You are currently offline, waiting for your internet to reconnect

Determining Which DLLs Are Registered

This article was previously published under Q108002
This article has been archived. It is offered "as is" and will no longer be updated.
In Microsoft Excel, to determine which DLLs are registered, you can doeither of the following:

  • Click "About Microsoft Excel" on the Help menu to display a list of all DLLs currently registered on your system.

    NOTE: Microsoft System Info is a Setup option. If it is not available on your system, rerun Setup, click Complete/Custom, select the Tools option, and select the System Information Checking option. -or-

  • Use a Visual Basic statement to return a list of all the DLLs and XLLs that provide functions registered in Microsoft Excel.

Using Microsoft System Info to Display a List of Registered DLLs

  1. On the Help menu, click About Microsoft Excel.
  2. Click System Info.
  3. In the list of categories, click System DLLs.
The Microsoft System Info dialog box displays a list of all registeredDLLs, indicating the DLL file name, version, date, size in bytes, anddisplays the word "Yes" next to each DLL that is currently in memory.

Using a Visual Basic Procedure

Microsoft provides programming examples for illustration only, without warranty either expressed or implied. This includes, but is not limited to, the implied warranties of merchantability or fitness for a particular purpose. This article assumes that you are familiar with the programming language that is being demonstrated and with the tools that are used to create and to debug procedures. Microsoft support engineers can help explain the functionality of a particular procedure, but they will not modify these examples to provide added functionality or construct procedures to meet your specific requirements. You can use the RegisteredFunctions property to return an array of everyMicrosoft Excel function that is provided by DLLs and other coderesources, along with the name of the associated file.

The following sample macro creates a three-column array of all registeredfunctions in Microsoft Excel, where column 1 displays the name of the DLLor code resource; column 2 displays the name of the procedure in the DLLor code resource; and column 3 displays strings specifying the data typesof the return values, and the number and data types of the arguments:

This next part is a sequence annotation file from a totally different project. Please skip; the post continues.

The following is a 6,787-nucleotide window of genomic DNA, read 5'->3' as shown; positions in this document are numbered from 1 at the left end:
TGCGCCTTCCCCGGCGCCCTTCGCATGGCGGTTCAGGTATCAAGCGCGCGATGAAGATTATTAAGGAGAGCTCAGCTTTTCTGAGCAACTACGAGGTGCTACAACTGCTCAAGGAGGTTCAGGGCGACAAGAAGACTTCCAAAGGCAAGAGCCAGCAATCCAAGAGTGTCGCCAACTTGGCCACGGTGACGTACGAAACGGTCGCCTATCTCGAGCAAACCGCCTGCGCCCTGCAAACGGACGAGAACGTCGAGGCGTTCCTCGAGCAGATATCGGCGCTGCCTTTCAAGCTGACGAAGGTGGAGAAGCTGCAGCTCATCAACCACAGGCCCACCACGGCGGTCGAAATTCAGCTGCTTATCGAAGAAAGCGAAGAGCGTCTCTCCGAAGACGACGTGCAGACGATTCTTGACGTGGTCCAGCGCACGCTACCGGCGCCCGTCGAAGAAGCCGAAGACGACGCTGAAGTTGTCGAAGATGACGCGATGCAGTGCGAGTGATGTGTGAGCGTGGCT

Sub GenerateDLLList()   theArray = Application.RegisteredFunctions      If IsNull(theArray) Then         MsgBox "No registered functions"      Else      Cells(1, 1).Value = "DLL Name"      Cells(1, 2).Value = "Procedure Name"      Cells(1, 3).Value = "Data Type Returned"      For i = 1 To UBound(theArray)         For j = 1 To 3            Cells(i + 1, j).Formula = theArray(i, j)         Next j      Next i   End IfEnd Sub				
If you need to generate a list of all DLLs on your system, not just theones used by Microsoft Excel, use the following code to export the SystemInfo information (see above) to a text file named Msinfo.txt, saved toyour \Windows folder:
   Application.SendKeys "%h"   Application.SendKeys "a"   Application.SendKeys "%s"   Application.SendKeys "%s"   Application.SendKeys "{ESC}"   Application.SendKeys "{ESC}"   Application.SendKeys "{ESC}"				
After saving Msinfo.txt, your macro can then open the file and access theDLL registration information contained in Column A, under the System DLLsheading.
8.00 XL97 XL

Article ID: 108002 - Last Review: 12/04/2015 09:50:39 - Revision: 2.2

Microsoft Excel 97 Standard Edition

  • kbnosurvey kbarchive kbprogramming KB108002